When we look back at 2016 in pop culture, sifting through conversations about representation and inclusion, we'll realize that the Oscars set the table. A firestorm of controversy about the exclusion of nonwhite actors from the acting nominations at the 88th Academy Awards led to sweeping changes — and a new level of controversy when host Chris Rock told a joke about Asian children that sparked an outraged response from Asian creatives.
That moment was a microcosm of why film has become such a difficult place for Asian performers — the struggle for visibility is real. Meanwhile, on TV, there are seemingly more opportunities for actors of Asian descent. Look at shows like Quantico or Fresh Off the Boat, which boast Asian lead characters. That was practically unheard of just a few years ago.
One of the most prominent Asian actors on network TV is Constance Wu, star of Fresh Off the Boat. She's using her spotlight to offer criticism of racist practices like whitewashing in Hollywood, calling out specific instances, unafraid to name names. Unfortunately, even as she and other Asian creators and performers have found work on network TV, adding to cultural conversation about inclusion in pop culture, Asian people remain underrepresented.
There are 67 scripted shows set to air this fall on the big five networks — NBC, CBS, ABC, the CW and Fox. (We're not counting midseason replacement shows, just shows that are debuting at the beginning of the fall season.) Between those 67 shows, there are 533 main characters; not recurring, not guests, just characters played by the main cast members in the upcoming season. Actors who have departed the show since, like Grey's Anatomy's Sandra Oh, do not count.
True, there are several potent and prominent Asian characters among those 533. There's Wu's Jessica Huang, or Alex Parrish on Quantico (played by Priyanka Chopra). There are new shows like NBC's The Good Place, which boast a 33% Asian cast (albeit behind white leads). There's been progress, but these characters remain in the minority.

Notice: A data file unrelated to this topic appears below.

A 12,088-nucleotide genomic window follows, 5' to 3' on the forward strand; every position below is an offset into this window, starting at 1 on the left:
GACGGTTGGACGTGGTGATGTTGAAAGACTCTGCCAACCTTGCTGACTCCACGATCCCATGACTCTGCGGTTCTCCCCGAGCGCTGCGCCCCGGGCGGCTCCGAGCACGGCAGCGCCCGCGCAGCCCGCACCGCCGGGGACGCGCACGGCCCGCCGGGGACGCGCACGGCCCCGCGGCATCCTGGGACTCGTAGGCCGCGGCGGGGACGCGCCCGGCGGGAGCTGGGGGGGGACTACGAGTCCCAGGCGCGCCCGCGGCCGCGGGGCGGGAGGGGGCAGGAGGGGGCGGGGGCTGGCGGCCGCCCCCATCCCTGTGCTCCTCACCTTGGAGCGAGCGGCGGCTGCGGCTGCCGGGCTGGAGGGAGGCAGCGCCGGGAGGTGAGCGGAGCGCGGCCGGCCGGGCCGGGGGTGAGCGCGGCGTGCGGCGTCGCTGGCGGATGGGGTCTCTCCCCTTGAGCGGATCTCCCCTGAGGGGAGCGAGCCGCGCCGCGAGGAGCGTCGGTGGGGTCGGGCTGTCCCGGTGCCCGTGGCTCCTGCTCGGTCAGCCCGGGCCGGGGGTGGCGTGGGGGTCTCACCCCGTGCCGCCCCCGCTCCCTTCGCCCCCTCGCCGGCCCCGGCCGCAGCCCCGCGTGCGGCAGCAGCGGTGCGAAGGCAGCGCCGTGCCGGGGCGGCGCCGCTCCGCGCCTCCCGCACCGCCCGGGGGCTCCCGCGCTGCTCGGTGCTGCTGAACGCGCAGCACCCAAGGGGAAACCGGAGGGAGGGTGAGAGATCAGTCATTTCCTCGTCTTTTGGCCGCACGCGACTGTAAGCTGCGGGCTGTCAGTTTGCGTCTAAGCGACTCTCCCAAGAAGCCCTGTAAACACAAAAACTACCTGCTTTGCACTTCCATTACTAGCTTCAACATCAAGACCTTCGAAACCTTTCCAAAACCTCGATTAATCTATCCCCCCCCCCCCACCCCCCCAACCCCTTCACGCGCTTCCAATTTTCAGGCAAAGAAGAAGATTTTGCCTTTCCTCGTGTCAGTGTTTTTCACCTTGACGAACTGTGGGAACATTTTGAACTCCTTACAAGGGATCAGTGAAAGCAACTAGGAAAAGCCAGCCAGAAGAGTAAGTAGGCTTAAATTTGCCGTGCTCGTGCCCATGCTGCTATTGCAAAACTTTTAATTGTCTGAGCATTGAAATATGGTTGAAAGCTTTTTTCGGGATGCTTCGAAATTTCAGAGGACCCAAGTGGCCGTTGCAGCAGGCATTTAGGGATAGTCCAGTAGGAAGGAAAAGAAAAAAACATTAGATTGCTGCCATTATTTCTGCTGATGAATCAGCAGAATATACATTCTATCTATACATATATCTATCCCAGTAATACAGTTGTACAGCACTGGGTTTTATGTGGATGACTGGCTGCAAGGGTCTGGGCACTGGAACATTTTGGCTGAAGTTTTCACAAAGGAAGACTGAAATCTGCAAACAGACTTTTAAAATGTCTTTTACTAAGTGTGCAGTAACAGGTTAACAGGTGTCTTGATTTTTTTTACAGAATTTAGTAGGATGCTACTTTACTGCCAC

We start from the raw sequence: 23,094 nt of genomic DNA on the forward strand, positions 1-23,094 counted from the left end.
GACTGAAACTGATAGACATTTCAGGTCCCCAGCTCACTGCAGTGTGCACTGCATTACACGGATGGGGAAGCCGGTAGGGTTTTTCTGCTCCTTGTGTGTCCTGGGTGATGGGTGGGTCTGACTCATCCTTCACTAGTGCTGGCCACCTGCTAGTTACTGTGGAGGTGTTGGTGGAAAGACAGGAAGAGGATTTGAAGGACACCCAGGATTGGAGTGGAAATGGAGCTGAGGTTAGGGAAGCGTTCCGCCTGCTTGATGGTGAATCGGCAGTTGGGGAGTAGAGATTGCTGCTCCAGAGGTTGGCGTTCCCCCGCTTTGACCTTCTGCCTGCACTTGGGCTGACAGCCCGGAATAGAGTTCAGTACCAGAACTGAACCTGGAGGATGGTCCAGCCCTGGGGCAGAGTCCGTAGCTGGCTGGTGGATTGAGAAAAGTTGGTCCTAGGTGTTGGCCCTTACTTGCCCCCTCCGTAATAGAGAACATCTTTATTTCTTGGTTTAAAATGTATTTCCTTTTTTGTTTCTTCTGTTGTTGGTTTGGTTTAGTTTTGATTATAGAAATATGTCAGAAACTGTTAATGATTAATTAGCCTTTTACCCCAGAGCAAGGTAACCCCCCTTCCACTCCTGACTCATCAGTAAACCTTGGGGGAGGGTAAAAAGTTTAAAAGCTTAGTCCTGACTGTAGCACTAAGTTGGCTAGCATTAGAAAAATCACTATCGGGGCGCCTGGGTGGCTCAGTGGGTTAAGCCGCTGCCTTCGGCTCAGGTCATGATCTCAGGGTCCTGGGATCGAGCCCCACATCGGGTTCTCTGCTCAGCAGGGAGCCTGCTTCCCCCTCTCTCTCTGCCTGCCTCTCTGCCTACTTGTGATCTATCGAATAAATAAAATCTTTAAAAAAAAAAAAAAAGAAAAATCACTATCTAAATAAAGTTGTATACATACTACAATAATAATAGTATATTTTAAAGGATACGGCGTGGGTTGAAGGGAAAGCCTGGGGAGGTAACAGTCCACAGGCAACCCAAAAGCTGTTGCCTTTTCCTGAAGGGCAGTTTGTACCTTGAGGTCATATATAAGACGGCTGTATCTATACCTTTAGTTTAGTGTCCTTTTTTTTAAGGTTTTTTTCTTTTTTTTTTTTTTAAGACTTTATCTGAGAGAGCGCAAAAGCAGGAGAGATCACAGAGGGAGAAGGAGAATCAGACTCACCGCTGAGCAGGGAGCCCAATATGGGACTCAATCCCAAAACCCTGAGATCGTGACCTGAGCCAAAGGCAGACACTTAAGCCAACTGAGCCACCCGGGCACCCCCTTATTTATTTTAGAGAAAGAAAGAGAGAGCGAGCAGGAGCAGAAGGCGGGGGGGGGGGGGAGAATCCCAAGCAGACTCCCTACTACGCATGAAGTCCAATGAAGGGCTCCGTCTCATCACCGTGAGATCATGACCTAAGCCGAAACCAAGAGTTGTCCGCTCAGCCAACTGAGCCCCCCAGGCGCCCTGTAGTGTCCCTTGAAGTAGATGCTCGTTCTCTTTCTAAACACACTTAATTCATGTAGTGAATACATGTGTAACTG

Only 48 of the 533 characters on network TV this fall are played by Asian actors. That's just 9%. Take out Fresh Off the Boat, with six Asian actors, and the overall percentage drops to 8%.
The methodology: To get this number, we went through each show's main cast for the fall, as identified by the networks themselves. We found that 48 were of Asian descent, either through one or both parents.
When you break it down by network, CBS, NBC and ABC over-perform against the average — ABC at the highest, with 12% of all main characters played by Asian actors. Fox and the CW underperform, with just 4% of Fox's fall characters played by Asian actors.
Now, there are several arguments to be made here as to why 9% isn't actually that bad. For one, just 5.6% of the U.S. population is Asian. From a pure numbers perspective, network TV is actually over-representing the Asian population. Another note: According to a 2011 Nielsen report, Asians watch much less TV than other racial groups.
Neither of those arguments holds much water, though. The low number of Asians in the U.S. watching TV shouldn't be seen as a cause for fewer Asian actors to be cast in network shows, but an effect. Look at that same Nielsen report. While Asians may watch much less TV, they also consume much more online video. Perhaps that's because of streaming shows like Netflix's Master of None, created by and starring Aziz Ansari. Or it could be because of the influx of Asian content creators on YouTube.
The over-representation argument is flawed, too. Inclusion is not about a one-to-one match. Asian-Americans have been consistently underrepresented in media; merely casting a few to hit some kind of quota won't be enough. Plus, that argument assumes every one of those 48 Asian characters is a thoughtful, well-formed representative. Critics of shows like ABC's Dr. Ken would disagree that all 48 are such representatives.
The fact is that network TV, like other aspects of Hollywood, is woefully behind in representing Asian people intelligently and wholly, with the same complexities their white counterparts often get. This is why it's vital for people like Wu, or like Ansari, to speak out. Their voices have the power to actually effect change in the industry — but only through persistence.
When pop culture historians write about 2016, they very may well write of it as the turning point in Asian representation in Hollywood. If they do, it will be thanks to those creators, those critics and those viewers whose vocal rebukes made noise. Thanks to them, hopefully this underrepresented minority will soon no longer have to fight for visibility.